To examine the exposure-response relationship between mercury exposure and diabetes in adults, and to explore the possible effect modifications by selenium and omega-3 fatty acids.
Biomarker data (total blood mercury and blood methylmercury) from individuals ≥20 years of age were obtained from the 2005-2018 NHANES. Diabetes was defined through questionnaires, fasting plasma glucose, 2 -h plasma glucose and hemoglobin A levels. The exposure-response relationship between mercury exposure and diabetes was assessed with logistic regression and restricted cubic splines.
Comparing the highest to lowest quartile of exposure, the multivariable-adjusted odds ratio (95 % CI) of diabetes was 0.76 (0.63-0.92) with total blood mercury and 0.82 (0.66-1.00) with blood methylmercury. The inverse associations between total blood mercury [0.55 (0.40-0.77)] and blood methylmercury [0.61 (0.38-0.97)] and diabetes were observed among individuals having higher intakes of selenium (P<0.05). Trends toward lower odds of diabetes with mercury exposure were mainly confined to individuals having higher intakes of omega-3 fatty acid, but the interactions were not significant. The inverse associations between total blood mercury and blood methylmercury and diabetes remained in sensitivity analyses after excluding patients with hypertension that may change their dietary intake of fish. Exposure-response analyses showed an initial decrease in odds of diabetes followed by a platform or a weaker decrease beyond 3 μg/L of total blood mercury and methylmercury concentrations, respectively.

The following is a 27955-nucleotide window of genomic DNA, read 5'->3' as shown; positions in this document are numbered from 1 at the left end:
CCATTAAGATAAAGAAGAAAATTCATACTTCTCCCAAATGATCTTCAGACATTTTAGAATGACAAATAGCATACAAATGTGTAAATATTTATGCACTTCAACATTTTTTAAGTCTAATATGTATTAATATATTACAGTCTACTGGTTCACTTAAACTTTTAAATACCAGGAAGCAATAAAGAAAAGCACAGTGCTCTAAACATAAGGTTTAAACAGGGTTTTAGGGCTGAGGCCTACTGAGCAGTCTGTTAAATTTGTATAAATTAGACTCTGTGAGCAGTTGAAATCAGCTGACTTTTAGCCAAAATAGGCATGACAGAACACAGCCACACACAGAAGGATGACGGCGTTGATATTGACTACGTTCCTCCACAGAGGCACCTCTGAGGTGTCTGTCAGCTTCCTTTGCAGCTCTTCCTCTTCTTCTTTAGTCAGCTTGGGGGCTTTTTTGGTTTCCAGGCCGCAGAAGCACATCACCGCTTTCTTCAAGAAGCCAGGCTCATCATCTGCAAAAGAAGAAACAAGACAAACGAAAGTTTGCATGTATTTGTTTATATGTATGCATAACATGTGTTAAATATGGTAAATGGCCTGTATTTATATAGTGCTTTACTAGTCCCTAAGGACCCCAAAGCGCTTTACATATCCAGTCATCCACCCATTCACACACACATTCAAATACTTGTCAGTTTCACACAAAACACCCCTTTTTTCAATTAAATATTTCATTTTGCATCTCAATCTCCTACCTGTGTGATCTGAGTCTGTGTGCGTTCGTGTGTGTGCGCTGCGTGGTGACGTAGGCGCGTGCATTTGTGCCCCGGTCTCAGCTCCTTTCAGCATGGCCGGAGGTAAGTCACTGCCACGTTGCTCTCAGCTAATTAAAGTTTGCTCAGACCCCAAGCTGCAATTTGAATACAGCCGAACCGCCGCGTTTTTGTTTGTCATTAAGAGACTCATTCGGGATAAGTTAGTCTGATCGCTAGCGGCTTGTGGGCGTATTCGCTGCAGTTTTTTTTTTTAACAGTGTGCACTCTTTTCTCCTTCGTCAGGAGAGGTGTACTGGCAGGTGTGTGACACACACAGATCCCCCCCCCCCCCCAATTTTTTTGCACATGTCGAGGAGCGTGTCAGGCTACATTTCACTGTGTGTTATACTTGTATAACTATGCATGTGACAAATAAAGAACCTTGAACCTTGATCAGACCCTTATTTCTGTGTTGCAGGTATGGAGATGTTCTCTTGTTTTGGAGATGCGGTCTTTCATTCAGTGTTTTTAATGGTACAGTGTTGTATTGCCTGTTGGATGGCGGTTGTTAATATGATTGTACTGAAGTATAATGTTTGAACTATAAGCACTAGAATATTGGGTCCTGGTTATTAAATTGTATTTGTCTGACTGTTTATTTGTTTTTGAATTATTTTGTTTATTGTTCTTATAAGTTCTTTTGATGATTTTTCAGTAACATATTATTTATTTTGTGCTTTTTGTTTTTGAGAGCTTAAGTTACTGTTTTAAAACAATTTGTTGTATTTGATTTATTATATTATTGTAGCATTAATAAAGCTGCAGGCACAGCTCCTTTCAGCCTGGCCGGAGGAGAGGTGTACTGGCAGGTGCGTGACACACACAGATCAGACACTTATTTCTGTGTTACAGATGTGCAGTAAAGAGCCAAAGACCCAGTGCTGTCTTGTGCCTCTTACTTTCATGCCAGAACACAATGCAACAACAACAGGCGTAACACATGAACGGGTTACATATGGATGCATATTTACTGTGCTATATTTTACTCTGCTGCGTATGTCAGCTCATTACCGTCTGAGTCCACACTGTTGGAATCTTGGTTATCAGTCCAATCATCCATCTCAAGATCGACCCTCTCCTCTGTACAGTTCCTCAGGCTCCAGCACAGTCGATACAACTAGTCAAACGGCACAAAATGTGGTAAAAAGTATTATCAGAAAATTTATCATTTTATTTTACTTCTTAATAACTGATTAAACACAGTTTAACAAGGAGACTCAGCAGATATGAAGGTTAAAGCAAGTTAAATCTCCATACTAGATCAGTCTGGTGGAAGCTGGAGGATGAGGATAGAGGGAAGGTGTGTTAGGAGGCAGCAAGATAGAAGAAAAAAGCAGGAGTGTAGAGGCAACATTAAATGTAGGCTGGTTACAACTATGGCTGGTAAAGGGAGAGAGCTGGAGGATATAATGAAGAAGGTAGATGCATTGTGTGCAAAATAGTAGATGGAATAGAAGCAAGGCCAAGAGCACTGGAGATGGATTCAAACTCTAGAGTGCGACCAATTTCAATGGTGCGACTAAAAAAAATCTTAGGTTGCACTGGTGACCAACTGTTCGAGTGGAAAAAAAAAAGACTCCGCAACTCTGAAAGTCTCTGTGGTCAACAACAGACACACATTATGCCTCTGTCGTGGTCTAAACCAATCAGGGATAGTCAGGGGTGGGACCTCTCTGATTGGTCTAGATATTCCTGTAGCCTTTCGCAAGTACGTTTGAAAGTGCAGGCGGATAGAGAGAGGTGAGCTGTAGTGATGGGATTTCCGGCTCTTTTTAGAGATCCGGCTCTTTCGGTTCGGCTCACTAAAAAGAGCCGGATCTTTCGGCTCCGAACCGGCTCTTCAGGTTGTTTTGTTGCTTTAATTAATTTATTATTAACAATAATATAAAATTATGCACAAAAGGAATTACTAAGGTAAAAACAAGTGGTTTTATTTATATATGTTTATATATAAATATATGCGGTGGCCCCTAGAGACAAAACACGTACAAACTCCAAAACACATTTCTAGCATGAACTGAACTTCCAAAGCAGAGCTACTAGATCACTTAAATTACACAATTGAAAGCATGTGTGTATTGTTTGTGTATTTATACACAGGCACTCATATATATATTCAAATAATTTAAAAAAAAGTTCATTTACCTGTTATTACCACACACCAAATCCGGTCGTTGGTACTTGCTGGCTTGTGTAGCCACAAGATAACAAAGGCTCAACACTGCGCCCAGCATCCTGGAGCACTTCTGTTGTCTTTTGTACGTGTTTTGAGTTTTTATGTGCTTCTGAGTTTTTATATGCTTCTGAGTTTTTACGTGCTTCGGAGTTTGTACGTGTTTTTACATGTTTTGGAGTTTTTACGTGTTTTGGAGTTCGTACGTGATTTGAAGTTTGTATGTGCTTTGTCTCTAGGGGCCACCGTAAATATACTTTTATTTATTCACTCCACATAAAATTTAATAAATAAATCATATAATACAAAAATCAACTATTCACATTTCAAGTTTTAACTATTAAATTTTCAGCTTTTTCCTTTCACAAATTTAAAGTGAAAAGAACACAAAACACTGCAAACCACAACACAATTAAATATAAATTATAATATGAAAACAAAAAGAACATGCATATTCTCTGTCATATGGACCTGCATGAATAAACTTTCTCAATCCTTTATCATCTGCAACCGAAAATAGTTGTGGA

Total blood mercury and blood methylmercury concentrations were inversely associated with diabetes in adults, and the associations were modified by selenium.

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